By Carol D. Leonnig
Washington Post Staff Writer
Tuesday, June 5, 2007
While presiding over perhaps the most high-profile trial of his career, U.S. District Judge Reggie B. Walton made time for his more mundane courthouse role: the scolding mentor to this city's young thugs.
So, the vice president's former top deputy, I. Lewis "Scooter" Libby, his team of well-heeled and famous defense lawyers and a nationally known prosecutor in the CIA leak case would have to wait to argue over key evidence in Libby's perjury trial that day in February. Walton had some important yelling to do at defendants whose names would never make the papers.
"For some reason you've chosen to be a criminal, and at some point you're going to pay a price," Walton warned one defendant facing jail for fighting and violating his probation. "If you really hurt someone, we would put you away for a long time."
Today, it will be Libby standing before Walton to be sentenced for his perjury and obstruction conviction in a probe of the outing of CIA officer Valerie Plame. The bad news for Libby is that Walton, a judge for a quarter-century, is known throughout the defense bar as a "long-ball hitter" -- a jurist willing to put defendants away for a long time to deter future crimes. Legal experts familiar with the judge's career say the chances are very high that Walton will give Libby a considerable sentence, probably at the high end of the range for perjury cases, as a result of Libby's lies to investigators about what he told reporters about Plame's CIA job.
While Libby's attorneys have asked for probation, the prosecutor, Special Counsel Patrick J. Fitzgerald, has recommended 30 to 37 months in prison and federal probation officials have proposed 15 to 21 months.
Walton, 58, was first appointed to a judgeship on the D.C. Superior Court in 1981 by President Ronald Reagan, served as associate director of the Office of National Drug Control Policy and then in 2001 was appointed to the federal bench by President Bush. In 2004, Bush named Walton to chair a commission investigating ways to curb inmate rape, and last month Chief Justice John G. Roberts Jr. appointed him to a seat on the respected Foreign Intelligence Surveillance Court.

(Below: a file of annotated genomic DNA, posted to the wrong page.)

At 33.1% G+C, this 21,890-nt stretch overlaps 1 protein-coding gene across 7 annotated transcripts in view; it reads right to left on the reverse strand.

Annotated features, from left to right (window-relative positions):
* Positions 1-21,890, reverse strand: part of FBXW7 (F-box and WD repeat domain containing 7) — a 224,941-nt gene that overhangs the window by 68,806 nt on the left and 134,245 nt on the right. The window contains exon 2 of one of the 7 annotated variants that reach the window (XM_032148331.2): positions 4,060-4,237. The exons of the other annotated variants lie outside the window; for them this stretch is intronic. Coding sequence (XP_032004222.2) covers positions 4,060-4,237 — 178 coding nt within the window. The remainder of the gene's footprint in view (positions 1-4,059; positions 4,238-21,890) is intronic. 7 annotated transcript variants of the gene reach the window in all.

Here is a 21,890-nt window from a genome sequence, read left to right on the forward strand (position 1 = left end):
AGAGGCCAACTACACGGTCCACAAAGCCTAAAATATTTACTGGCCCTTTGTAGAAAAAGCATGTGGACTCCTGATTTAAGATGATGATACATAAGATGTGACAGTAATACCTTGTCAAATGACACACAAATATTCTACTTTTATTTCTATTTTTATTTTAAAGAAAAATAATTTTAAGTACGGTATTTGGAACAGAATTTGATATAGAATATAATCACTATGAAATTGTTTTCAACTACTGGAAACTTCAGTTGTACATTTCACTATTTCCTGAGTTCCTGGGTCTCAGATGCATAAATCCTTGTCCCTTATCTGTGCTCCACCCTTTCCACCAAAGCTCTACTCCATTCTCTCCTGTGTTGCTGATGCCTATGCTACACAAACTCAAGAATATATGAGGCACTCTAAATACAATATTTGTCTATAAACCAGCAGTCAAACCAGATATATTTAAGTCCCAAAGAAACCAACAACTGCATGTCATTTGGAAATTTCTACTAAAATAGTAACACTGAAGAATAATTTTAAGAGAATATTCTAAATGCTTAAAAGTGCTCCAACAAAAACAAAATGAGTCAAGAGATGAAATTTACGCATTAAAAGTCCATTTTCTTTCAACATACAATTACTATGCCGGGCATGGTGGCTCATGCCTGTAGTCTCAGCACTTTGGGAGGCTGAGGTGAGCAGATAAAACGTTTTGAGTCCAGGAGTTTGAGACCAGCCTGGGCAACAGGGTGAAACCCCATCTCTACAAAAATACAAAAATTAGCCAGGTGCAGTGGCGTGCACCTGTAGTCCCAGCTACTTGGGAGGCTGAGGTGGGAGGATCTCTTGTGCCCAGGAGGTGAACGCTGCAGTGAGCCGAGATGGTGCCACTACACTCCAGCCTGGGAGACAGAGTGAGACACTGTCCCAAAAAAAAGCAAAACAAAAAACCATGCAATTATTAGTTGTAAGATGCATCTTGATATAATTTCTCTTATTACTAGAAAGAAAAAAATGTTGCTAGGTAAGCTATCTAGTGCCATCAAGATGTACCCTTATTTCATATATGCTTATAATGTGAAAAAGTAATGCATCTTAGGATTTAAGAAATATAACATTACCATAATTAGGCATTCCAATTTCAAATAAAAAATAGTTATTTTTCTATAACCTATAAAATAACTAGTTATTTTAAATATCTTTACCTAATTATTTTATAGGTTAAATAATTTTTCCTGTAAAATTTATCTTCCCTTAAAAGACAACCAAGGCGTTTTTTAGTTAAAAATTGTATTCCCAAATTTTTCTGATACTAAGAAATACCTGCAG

Despite his Republican patrons, fellow judges and lawyers who appear before him say Walton's decisions do not appear to be guided by politics but by a tough-on-crime mentality.
Scott Fredericksen, a white-collar defense lawyer and former prosecutor, said Walton's reputation, combined with his irritation at the Libby defense during the trial, is a "recipe for a very tough sentence." During the case, Walton chided the defense for leading him to believe that Libby would testify in his own defense. But Libby never took the stand.
"Judge Walton also has a reputation for giving very tough and long sentences to those defendants whom he believes have misled him and/ or the jury," Fredericksen said.
For Walton, obeying the law is a bit personal. He was on his way to becoming a dangerous thug himself while growing up in the gritty steel town of Donora, Pa. While his father was busy working two jobs, Walton landed in court three times for fights he and his friends got into with competing "crews" over territory and girls. Walton credits an ice-pick stabbing, when his friend nearly killed a rival, with steering his life away from trouble and toward the bench. He quit fighting, hit the books and won a football scholarship to college, then studied law.
In the fall of 2005, the judge showed that he still had some street skills. While driving his wife and teenage daughter to the airport for a family vacation early one morning, he came across a man beating up a cabdriver at Chevy Chase Circle. The 5-foot-9-inch Walton tackled the 6-foot attacker and subdued him until police arrived.
"God bless Judge Walton," D.C. police spokesman Kenny Bryson said at the time. "I surely wouldn't want to mess with him."